Welcome to the June 10, Mid-Week Report!
PHOTO OF THE WEEK: PIECE-BY-PIECE
It is a fact that the majority of Euro bikes rolling on the roads of America all started off as a bare frame that had to be built up. For a variety of reasons, it’s easier for American distributors to deal with importing bare frames than complete bikes. Equally, for a variety of reasons, American cyclists looking to build their Euro dream bike prefer to create their custom bike by piecemealing the effort from a wide-ranging menu of products
It was three years ago that the radical-looking 3T first appeared in the mag. The bike was of course the brainchild of Gerard Vroomen, who had made a name for himself as a designer for a rash of attention getting and race winning Cervelos. Prior to the Strada’s arrival, it had been preceded by a string of keyboard-fueled rumors and opinions. While the bike bore certain similarities to earlier Vroomen designs, it nonetheless stood apart as something new and different. And, where was the front derailleur?!
That’s right. In the days since his departure from Cervelo, Gerard had come to appreciate and embrace the newfound concept of 1x drivetrains. While the 1x gear range was just beginning to gain favor with the gravel crowd, the thought of applying a single chainring to a racy road bike seemed unthinkable. Welcome to the mind of Gerard Vroomen.
In fact, in that first test we commented on the “level of confusion” that surrounded the bike and its unique profile. Was it a climbing bike? A crit bike? A gravel bike? A track bike? It was simply a road bike, albeit one with a different set of design parameters. Which, as we said then, “It’s all about the numbers—aero numbers, rolling-resistance numbers, unique geometry numbers and stiffness numbers. The bike stands apart as it minimizes, maybe even eliminates, all forms of excess and focuses instead on the essentials of performance.” Talk about inviting!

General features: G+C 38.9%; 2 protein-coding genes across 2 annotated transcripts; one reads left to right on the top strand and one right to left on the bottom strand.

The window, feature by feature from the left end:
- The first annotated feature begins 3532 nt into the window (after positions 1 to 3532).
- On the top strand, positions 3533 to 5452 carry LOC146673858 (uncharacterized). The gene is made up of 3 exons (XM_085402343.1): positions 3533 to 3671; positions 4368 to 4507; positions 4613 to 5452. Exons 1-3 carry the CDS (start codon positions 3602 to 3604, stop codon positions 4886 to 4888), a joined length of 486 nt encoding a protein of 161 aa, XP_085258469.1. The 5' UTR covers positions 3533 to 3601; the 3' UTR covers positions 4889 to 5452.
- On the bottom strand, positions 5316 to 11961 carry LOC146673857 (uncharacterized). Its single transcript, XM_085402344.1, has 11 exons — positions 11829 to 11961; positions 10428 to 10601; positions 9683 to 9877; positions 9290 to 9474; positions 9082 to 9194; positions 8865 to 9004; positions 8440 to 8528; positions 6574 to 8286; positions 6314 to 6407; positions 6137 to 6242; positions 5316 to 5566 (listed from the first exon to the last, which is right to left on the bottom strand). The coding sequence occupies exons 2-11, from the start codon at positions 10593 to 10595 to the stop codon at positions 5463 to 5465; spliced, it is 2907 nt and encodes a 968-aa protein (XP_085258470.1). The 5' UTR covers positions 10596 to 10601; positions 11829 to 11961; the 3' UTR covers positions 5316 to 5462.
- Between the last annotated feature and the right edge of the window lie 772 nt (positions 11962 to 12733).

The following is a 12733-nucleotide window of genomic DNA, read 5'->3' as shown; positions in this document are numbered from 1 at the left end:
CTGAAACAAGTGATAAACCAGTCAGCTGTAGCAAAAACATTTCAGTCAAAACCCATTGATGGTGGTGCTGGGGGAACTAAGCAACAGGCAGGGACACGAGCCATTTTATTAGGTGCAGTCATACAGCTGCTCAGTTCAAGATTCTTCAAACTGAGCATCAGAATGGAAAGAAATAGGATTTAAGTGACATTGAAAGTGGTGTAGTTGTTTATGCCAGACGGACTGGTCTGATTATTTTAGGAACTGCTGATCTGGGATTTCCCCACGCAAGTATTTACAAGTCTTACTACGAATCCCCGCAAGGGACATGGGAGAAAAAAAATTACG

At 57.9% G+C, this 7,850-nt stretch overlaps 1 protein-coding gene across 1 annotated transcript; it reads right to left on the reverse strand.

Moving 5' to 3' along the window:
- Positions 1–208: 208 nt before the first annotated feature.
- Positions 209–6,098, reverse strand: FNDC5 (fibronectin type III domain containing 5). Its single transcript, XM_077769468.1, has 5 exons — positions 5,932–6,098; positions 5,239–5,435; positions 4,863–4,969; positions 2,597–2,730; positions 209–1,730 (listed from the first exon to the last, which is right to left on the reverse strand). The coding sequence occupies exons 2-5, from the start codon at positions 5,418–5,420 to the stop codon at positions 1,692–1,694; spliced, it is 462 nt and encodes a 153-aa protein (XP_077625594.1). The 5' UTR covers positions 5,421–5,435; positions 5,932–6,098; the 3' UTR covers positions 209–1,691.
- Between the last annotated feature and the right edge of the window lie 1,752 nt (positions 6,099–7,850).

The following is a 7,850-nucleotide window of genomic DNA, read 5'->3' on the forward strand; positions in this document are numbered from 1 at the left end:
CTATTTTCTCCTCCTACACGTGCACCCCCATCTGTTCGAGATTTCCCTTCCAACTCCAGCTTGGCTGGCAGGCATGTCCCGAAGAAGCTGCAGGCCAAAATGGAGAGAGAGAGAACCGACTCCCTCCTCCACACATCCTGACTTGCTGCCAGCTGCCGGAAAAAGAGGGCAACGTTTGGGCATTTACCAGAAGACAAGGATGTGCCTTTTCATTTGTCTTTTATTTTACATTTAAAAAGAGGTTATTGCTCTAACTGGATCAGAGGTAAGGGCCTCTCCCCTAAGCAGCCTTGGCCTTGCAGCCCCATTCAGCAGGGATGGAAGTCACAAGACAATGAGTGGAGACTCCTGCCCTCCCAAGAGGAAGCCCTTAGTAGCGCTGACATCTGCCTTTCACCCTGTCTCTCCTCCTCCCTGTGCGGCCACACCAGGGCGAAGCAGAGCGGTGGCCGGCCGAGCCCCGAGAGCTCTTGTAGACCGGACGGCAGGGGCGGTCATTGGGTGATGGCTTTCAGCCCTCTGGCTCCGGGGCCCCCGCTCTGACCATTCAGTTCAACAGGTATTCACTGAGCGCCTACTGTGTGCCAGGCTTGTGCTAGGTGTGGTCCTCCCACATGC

By Chris Carmichael, Founder and Head Coach of CTS
High-mileage weekends and small group camps are very popular in 2020 due to health restrictions that have shut down large events. I have ridden and led groups of riders on this type of camp or trip for many years, and the key to riding strong day-after-day is avoiding mistakes that will hurt your performance. Everything you do before, during, and after a long ride today affects performance tomorrow. As the days pile up they amplify the effects of small mistakes early on, leading to dramatically diminished performance in later days.
Here are a few things you can do the day of a big ride to have an even better ride the next day.
Eat and drink in the final hour of Day 1
Many cyclists eat and drink less in the final hour of their rides because they figure they’ll be home soon and don’t need those calories to ride the last 10 miles. That’s true, but you’re not eating for those 10 miles. In the last hour you are eating to get a head start on the recovery process. When you ration food and fluids toward the end of a ride, all you are doing is digging a deeper hole to climb out of.
Take a Nap
Short naps can be very beneficial. They have been shown to improve skill acquisition after you learn or practice something new. After a 20-minute nap people have improved cognitive performance, better reaction time, and greater focus and patience. (Read more on the recovery benefit of napping.) These are important effects because athletes who are dead on their feet make poor decisions during the rest of the day, like forgetting to hydrate and making bad food choices.